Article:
Finally, make sure they they are shared with a few trusted people (the one’s named in your documents, especially the Executor) and can be located if (or when) they are needed. How?

In many cases, old-school record keeping on paper can work just fine. An ‘In Case of Emergency’ folder in the metal file cabinet, spiral-bound notebook on top of the fridge, even a 3-ring binder with copies of important documents (like your will) and a phone list you can give to one or two people you trust.

Or, for many people, storing information online is easier, more convenient and feels more secure. There are many options that range from free, password protected locations in the cloud – to more secure or super-encrypted security for a monthly fee.

BONUS STEP:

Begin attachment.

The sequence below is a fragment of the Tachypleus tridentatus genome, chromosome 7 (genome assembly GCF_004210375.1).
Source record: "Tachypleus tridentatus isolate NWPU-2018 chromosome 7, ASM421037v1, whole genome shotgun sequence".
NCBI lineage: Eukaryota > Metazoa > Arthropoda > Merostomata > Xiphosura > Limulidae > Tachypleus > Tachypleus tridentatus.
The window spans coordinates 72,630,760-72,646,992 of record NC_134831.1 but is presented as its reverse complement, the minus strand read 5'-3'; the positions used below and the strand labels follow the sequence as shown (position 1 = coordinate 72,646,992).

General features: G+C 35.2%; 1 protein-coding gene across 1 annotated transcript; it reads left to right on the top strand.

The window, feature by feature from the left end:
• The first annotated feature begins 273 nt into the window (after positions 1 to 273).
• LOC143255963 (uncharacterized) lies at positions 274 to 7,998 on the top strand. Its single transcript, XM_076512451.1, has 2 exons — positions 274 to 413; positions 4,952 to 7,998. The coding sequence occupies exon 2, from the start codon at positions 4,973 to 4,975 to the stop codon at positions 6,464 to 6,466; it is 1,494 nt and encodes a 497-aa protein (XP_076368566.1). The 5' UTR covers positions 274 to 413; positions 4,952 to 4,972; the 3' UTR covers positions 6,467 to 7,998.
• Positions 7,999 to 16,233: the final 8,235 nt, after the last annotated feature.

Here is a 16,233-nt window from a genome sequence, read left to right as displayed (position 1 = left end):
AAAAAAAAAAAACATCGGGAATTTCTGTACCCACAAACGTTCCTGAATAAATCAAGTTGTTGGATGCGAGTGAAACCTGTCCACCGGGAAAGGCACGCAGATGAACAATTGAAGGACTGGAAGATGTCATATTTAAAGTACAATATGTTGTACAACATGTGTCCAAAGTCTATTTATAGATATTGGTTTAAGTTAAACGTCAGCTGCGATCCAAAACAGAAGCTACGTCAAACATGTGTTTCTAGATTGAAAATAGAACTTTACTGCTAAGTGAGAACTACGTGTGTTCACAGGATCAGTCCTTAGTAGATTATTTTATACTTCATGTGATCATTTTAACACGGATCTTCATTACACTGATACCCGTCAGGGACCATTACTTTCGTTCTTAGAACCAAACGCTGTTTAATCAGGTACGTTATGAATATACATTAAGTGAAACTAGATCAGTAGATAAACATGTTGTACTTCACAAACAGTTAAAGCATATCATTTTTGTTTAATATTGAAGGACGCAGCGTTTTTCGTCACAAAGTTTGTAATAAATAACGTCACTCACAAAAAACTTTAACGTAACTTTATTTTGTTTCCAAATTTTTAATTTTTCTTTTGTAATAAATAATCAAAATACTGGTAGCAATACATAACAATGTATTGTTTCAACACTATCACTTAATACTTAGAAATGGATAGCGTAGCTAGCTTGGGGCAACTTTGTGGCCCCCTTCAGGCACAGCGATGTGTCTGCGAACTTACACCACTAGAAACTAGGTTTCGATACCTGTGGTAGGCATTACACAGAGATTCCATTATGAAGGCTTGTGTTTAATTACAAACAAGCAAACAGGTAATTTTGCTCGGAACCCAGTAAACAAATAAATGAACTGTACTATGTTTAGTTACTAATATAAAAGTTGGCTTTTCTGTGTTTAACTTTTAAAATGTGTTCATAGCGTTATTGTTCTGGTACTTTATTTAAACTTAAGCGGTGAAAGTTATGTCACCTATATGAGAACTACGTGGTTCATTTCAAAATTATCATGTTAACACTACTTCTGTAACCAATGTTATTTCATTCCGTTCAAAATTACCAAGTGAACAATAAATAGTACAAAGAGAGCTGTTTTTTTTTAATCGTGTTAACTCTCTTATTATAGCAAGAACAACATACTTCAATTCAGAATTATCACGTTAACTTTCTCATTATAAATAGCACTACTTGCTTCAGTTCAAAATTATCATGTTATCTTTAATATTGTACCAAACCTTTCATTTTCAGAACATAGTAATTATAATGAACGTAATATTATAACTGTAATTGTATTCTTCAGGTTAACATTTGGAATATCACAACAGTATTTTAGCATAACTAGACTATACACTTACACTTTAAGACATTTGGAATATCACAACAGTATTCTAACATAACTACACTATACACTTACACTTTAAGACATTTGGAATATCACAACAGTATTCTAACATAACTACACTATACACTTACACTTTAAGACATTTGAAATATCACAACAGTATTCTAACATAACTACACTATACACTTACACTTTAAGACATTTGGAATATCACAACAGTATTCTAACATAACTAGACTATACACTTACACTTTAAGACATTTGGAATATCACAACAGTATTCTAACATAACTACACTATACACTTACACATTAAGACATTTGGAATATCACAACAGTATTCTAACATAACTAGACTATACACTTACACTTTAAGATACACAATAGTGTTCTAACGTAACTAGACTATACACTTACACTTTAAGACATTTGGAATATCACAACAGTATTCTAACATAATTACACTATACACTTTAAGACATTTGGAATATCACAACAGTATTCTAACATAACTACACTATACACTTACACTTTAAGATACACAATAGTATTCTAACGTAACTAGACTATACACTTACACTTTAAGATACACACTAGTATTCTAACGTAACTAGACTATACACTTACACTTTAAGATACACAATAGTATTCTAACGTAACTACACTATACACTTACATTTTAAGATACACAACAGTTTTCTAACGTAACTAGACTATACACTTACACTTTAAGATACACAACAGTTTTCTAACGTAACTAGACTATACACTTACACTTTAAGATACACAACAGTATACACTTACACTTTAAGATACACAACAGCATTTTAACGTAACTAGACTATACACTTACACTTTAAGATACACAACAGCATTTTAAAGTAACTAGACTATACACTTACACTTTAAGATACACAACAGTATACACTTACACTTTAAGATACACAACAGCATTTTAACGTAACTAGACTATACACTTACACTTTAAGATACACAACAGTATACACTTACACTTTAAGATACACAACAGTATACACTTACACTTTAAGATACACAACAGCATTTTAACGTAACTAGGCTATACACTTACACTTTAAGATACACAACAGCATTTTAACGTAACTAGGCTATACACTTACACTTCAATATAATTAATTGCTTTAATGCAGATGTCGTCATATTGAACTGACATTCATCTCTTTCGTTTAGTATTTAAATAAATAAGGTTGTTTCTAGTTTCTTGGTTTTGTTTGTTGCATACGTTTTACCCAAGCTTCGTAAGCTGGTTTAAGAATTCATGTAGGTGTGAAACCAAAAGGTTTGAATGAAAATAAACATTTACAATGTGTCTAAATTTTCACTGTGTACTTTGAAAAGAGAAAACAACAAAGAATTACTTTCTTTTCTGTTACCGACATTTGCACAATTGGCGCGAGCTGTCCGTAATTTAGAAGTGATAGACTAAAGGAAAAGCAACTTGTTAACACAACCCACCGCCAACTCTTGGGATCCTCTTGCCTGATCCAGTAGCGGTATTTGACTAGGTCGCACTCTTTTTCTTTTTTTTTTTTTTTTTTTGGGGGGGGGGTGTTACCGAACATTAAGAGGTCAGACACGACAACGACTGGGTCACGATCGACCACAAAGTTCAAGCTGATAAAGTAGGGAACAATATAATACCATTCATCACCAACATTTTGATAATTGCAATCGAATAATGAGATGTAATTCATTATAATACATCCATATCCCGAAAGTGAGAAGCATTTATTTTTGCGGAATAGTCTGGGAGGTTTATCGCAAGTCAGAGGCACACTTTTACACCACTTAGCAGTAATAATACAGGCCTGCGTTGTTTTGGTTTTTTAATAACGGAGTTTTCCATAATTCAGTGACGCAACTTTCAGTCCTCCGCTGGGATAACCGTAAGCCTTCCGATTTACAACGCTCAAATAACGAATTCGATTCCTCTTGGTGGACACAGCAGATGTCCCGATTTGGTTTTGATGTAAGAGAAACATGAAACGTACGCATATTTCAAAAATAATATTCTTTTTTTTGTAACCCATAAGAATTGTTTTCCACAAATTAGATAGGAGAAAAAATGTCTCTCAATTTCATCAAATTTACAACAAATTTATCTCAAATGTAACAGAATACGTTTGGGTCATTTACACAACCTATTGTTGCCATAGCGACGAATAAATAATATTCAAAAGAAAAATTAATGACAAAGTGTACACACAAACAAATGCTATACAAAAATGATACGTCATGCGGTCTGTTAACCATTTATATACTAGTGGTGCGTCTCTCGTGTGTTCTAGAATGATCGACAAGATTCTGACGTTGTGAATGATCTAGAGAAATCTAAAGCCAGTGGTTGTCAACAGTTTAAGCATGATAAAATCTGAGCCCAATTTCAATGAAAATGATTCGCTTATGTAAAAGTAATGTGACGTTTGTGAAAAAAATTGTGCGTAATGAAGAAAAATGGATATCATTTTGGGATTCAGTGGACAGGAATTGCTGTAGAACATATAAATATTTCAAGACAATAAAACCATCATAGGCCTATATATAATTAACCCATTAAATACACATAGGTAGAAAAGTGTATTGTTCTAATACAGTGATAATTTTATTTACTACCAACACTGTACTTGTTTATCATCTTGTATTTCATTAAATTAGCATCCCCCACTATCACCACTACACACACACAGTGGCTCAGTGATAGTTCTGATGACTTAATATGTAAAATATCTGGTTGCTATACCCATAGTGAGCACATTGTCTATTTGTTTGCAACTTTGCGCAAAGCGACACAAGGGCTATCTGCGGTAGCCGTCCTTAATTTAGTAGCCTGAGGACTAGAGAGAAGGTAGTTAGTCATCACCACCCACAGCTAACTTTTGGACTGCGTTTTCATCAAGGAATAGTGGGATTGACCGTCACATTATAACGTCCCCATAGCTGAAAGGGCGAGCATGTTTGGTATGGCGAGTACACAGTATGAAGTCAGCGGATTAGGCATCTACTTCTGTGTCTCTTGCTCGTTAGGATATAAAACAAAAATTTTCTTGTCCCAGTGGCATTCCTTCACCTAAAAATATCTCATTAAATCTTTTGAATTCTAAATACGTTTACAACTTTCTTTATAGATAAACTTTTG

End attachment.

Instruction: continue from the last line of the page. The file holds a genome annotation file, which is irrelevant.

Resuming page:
StephanieG_LivingWIll

Once you’re done, send us a picture and we’ll make you (like Stephanie) our next Success Story!

Good Luck!

Estate Planning FAQ

Estate Planning FAQ

The 6 Most Common Questions about Wills, Living Will and Power of Attorney

1. “Do I really need an estate plan?”

Yes.

2. “What happens if I don’t have a will?”

Dying without a will (or having one that no one can find) is a super bad idea. In legal terms, it’s known as “dying intestate.” If this happens, your assets go into probate, where your state has laws that dictate who gets what. Typically, if you’re legally married, it all goes to your spouse. But not always and, frankly, sometimes things can get pretty weird. After all, if you don’t really see eye-to-eye on everything with your state in life, don’t expect the situation to be any different in death. Besides, probate can take years, and your estate may have to pay attorney fees and other things, which are best avoided.

3. “Where do I start?”

Typically people start with the will, because if you think about it, that’s the only document that’s guaranteed to get some use.

4. “Is it important to get help with my estate plan?”

We think so. You need a process, like GYST’s, that can ensure you avoid these common mistakes:

  1. Not doing one at all. (Congrats, you’re already here!)
  2. Not completing the process.